“Opportunity” – No matter how complicated or how dark the conditions seem to be, the entrepreneur sees the world through the lens of opportunity and possibility. We recognize the eventual limitations of our various resources: time, money energy, hope. But Spiritual Entrepreneurs transcend narrow thinking to help others see possibility. This optimism emerges out of a religious sense of gratitude (hakarat ha-tov). They deeply feel the great blessings of this moment in history where more and more Israelis are searching within Judaism for authentic and meaningful responses to life’s great questions.
Our Spiritual Entrepreneurs have the conviction and the confidence that the content of their message has the power to change people and the world. They possess a flexibility to learn from their mistakes and adapt.
Lastly, the Spiritual Entrepreneur is not afraid to take risks as she pursues her ambitious goals. The uncertainty of resources or public support will not frighten her into inaction.
What we find compelling about the term Spiritual Entrepreneur are these future-looking, creative qualities for engaging this work.
What we find precious about the title “rabbi” is what it stands for. The title rabbi receives its power and its potential from the discourse it represents, from a three-thousand-year old conversation of meaning-making.
A rabbi is someone who has taken on a life-mission of service to bring others into a covenantal relationship with Judaism, God and community.
Rabbinic leadership uses Jewish symbols, language, myth and metaphors in order to build communities that feel a sense of responsibility for their members and the larger world. This sense of connection and responsibility is core to rabbinic work.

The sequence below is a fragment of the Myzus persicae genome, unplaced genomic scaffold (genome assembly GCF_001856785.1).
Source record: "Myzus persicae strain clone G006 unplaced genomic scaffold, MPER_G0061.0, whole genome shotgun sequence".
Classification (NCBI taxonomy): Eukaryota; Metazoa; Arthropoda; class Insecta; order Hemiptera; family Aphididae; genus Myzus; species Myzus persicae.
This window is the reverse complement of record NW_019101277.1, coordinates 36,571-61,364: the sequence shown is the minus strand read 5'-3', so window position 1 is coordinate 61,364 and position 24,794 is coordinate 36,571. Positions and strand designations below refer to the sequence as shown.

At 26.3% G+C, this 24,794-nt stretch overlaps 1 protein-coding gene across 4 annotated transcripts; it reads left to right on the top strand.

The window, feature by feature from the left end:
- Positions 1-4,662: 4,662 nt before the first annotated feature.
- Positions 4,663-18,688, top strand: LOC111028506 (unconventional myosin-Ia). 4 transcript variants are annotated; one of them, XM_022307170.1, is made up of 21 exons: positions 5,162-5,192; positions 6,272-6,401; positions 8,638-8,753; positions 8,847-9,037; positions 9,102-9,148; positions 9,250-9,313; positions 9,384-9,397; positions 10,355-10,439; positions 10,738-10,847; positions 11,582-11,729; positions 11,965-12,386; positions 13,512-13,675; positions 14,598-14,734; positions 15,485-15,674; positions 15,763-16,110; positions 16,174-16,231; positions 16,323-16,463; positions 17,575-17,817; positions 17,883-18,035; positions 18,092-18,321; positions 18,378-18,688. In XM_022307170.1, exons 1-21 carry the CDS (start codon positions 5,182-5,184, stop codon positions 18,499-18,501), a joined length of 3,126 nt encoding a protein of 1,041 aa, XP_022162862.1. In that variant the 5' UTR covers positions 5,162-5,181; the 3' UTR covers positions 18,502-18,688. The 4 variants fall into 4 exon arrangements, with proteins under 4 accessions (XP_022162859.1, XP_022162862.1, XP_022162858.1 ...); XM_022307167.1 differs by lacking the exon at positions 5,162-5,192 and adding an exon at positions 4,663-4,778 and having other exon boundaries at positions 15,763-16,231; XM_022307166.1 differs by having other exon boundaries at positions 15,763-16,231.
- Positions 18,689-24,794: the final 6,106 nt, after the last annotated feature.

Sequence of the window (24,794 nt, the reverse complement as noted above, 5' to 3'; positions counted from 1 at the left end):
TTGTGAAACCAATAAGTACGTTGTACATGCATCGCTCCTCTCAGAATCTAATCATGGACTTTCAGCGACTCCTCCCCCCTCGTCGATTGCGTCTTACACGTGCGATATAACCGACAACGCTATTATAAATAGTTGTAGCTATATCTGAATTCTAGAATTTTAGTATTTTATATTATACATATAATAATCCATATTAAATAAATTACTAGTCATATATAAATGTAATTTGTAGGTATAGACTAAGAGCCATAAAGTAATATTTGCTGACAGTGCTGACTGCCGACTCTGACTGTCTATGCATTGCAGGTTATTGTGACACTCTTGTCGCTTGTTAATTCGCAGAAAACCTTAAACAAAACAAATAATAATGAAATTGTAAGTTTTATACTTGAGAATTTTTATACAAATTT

Rabbi Chaim Soloveitchik of Brisk (1853-1918) is famously reported to have said that the role of the rabbi is “to redress the grievances of those who are abandoned and alone, to protect the dignity of the poor and to save the oppressed from the hands of oppressors.”
This sentence is remembered because it is unexpected. Rabbi Soloveitchik was a Torah luminary of his generation. No one ever questioned his commitment to learning or stewarding the spiritual lives of the Jewish people. The chiddush (novelty) of this statement emerges from the fact, he – as a premier teacher of Torah – expanded the definition of rabbi beyond teaching and learning. He believed the “rabbi” must assume responsibility for all the needs of the entire community.
If we make explicit the assumptions behind Rabbi Soloveitchik’s insight, perhaps he would have said: The role of the rabbi is to teach Torah – broadly understood – in such a way that connects the religious life to the realization of justice and human dignity in the world. In this way, a rabbi, like an effective entrepreneur, is a disrupter, an agitator, inspiring the community to reach for an aspirational goal.
The Honey Foundation for Israel will continue to help Israelis reimagine the title “rabbi” and the nature of rabbinic communal work, so that it may have broader resonance within Israeli society. We are also excited to expand the definition of Jewish communal leadership in Israel by cultivating and supporting those leaders who do not define themselves as rabbis.
We are proud to partner with a new generation of Israeli Spiritual Entrepreneurs – some of whom call themselves rabbis –all of whom are harnessing the energy of entrepreneurship along with the transformative power of Judaism.